On 16 February 2016, the Agency organised the 11th public workshop on REMIT implementation which was attended by 140 participants. The workshop focussed on transaction and fundamental data reporting for the 2nd phase of data collection under REMIT as of 7 April 2016. During the workshop, third-party RRMs providing services for 2nd phase reporting were invited to present themselves and given the opportunity to network with potential future clients. In the margins of the workshop, the Agency published another update of its Q&As on REMIT and FAQs on transaction reporting, along with four instructional videos on how to become registered as an RRM. In this way, the Agency is doing its utmost to assist stakeholders to fulfil their obligations under REMIT. The Agency will continue to provide further guidance through the publication of additional REMIT Q&As and FAQs on transaction and fundamental data reporting in the course of the month and beyond, as required.
Commitment to facilitate data reporting for the purpose of market monitoring
The Agency is fully focussed on data collection as of 7 April 2016 and has therefore dedicated its limited resources to provide guidance and support to market participants in order to facilitate their reporting. The Agency is constantly aiming to improve its interaction with stakeholders through public workshops, roundtable meetings, Q&As and FAQs. It has established a Central Service Desk for reporting parties. It also introduced contingency measures for RRMs, including for RRM applicants, at the testing stage of the RRM registration process, facing technical reporting issues. However, the Agency’s commitment to facilitate data reporting for reporting parties is constrained by the Agency’s limited resources.
More specifically, the Agency has decided to maintain all XML schemas for the 1st and 2nd phases of reporting, therefore the electronic formats for reporting remain unchanged. This will smoothen the process despite some stakeholders’ requests for changes. The current schemas resulted from public consultations with stakeholders in 2014. Any potential future revisions of the current XML schemas will hence not take place before spring 2017 and following a consultation with relevant stakeholders.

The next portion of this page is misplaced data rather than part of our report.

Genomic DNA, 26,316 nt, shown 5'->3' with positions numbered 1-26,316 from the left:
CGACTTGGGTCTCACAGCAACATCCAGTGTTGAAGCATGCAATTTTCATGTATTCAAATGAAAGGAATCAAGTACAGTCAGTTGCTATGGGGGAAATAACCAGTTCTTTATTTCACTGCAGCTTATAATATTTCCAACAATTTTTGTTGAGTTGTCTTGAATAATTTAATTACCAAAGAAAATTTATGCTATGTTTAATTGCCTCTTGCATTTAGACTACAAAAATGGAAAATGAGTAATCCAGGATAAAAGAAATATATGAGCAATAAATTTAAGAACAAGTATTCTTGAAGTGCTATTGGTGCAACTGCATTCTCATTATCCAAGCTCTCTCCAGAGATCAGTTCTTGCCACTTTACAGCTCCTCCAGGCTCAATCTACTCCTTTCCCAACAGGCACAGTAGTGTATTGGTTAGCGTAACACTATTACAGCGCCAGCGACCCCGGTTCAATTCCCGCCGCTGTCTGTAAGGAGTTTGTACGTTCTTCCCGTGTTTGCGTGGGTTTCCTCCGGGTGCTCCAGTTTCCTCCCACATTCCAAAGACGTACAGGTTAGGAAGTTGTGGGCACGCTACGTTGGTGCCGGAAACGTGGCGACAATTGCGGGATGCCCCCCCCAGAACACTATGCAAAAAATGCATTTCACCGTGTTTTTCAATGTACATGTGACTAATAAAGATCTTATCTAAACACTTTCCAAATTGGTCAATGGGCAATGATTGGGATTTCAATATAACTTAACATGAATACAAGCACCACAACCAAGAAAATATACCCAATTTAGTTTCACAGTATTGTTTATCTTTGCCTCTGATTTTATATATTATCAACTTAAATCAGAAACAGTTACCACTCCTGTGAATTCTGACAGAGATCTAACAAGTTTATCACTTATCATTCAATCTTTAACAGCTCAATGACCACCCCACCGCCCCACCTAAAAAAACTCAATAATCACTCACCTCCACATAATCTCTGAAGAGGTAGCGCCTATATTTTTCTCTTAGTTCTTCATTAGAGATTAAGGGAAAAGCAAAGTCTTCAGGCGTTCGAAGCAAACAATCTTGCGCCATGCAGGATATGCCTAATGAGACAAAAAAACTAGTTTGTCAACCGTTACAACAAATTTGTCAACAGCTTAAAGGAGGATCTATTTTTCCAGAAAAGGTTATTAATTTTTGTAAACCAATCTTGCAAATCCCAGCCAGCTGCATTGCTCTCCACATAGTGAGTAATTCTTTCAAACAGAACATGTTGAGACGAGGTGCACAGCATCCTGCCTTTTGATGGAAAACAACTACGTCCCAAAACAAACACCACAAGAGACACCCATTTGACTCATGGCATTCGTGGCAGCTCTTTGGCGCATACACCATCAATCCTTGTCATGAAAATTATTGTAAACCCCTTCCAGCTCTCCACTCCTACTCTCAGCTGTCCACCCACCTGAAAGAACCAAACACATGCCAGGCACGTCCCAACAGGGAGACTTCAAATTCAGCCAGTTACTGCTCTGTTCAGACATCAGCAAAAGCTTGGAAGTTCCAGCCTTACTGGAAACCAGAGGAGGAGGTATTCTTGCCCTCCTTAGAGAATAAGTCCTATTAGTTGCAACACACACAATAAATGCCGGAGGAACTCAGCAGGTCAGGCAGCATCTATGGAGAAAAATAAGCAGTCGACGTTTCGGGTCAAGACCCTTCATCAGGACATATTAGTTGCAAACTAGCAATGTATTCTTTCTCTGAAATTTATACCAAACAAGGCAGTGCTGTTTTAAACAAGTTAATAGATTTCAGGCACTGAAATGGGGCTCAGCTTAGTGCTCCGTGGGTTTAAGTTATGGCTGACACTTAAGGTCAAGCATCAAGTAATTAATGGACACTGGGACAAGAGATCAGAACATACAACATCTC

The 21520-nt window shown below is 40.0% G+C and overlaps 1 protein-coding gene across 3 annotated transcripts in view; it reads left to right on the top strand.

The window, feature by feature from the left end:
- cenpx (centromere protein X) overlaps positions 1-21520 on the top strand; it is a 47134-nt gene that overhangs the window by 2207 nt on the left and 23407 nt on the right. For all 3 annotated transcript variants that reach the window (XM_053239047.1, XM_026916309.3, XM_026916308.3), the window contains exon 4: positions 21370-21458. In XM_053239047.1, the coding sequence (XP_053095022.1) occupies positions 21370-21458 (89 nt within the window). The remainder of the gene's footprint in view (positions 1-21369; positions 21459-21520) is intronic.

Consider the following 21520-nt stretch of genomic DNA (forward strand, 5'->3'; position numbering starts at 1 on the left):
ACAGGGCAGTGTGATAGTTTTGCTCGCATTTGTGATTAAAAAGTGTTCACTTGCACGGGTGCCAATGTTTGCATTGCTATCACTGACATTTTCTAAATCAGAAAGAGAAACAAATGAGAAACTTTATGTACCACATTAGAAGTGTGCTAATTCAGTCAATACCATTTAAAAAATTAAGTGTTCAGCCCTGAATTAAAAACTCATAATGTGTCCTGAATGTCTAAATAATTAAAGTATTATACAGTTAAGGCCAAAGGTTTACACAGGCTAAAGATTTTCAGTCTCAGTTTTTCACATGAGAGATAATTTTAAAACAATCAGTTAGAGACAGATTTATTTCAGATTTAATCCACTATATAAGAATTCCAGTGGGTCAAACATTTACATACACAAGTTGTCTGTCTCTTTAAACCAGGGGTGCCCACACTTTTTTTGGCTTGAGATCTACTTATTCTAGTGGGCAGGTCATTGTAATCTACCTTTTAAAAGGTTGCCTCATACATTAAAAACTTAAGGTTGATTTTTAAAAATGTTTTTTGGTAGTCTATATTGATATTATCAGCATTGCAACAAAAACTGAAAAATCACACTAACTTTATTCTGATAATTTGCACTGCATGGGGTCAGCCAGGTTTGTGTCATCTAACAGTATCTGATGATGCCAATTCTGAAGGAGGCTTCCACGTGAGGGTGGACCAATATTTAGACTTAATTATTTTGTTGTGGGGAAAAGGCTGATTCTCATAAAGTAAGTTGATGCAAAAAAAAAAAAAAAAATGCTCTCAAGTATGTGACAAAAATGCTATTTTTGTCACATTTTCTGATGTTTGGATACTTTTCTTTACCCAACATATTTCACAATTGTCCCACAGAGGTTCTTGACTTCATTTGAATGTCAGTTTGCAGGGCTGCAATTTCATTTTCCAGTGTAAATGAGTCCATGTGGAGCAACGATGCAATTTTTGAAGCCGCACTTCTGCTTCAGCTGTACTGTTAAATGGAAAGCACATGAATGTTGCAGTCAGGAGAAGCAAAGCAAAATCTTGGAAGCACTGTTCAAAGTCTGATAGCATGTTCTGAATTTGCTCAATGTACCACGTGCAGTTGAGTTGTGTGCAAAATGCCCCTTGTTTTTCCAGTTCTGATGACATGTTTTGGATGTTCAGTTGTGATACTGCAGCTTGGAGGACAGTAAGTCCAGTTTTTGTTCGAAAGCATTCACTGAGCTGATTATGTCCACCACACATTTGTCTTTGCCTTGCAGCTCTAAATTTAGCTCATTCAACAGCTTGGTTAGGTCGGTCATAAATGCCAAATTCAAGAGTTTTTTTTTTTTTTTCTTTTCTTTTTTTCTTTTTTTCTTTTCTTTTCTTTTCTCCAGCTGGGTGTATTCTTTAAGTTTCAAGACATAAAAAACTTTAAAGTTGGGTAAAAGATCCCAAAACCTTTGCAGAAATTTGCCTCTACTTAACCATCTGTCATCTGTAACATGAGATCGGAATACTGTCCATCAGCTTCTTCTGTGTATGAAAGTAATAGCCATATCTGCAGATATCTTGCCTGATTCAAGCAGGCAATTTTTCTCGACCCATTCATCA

The preservation of the current schemas will ensure operational reliability and legal certainty for both the Agency and reporting parties during the start-up phase of transaction reporting under REMIT.
In addition, the Agency has postponed the start of the collection of inside information through web-feeds by 6 months to 1 January 2017. In the same way the possibility for market participants to make sample transaction data requests from ARIS in order to verify the completeness, accuracy and timeliness of data submission has been postponed by 9 months to 1 January 2017.
The purpose of data collection is market monitoring. REMIT establishes a new, unprecedented, sector-specific market monitoring framework to detect and prevent market abuse in European wholesale energy markets, where energy should be traded according to the highest transparency and integrity standards. The full implementation of REMIT is vital to guarantee well-functioning markets to the benefits of European energy consumers. This is even more important now that the single market is being completed through rules directly applicable throughout the Union and other developments such as a single day-ahead market for electricity, which operates from the Iberian Peninsula to Scandinavia and a common platform for allocating cross-border gas capacity on a growing number of interconnection points.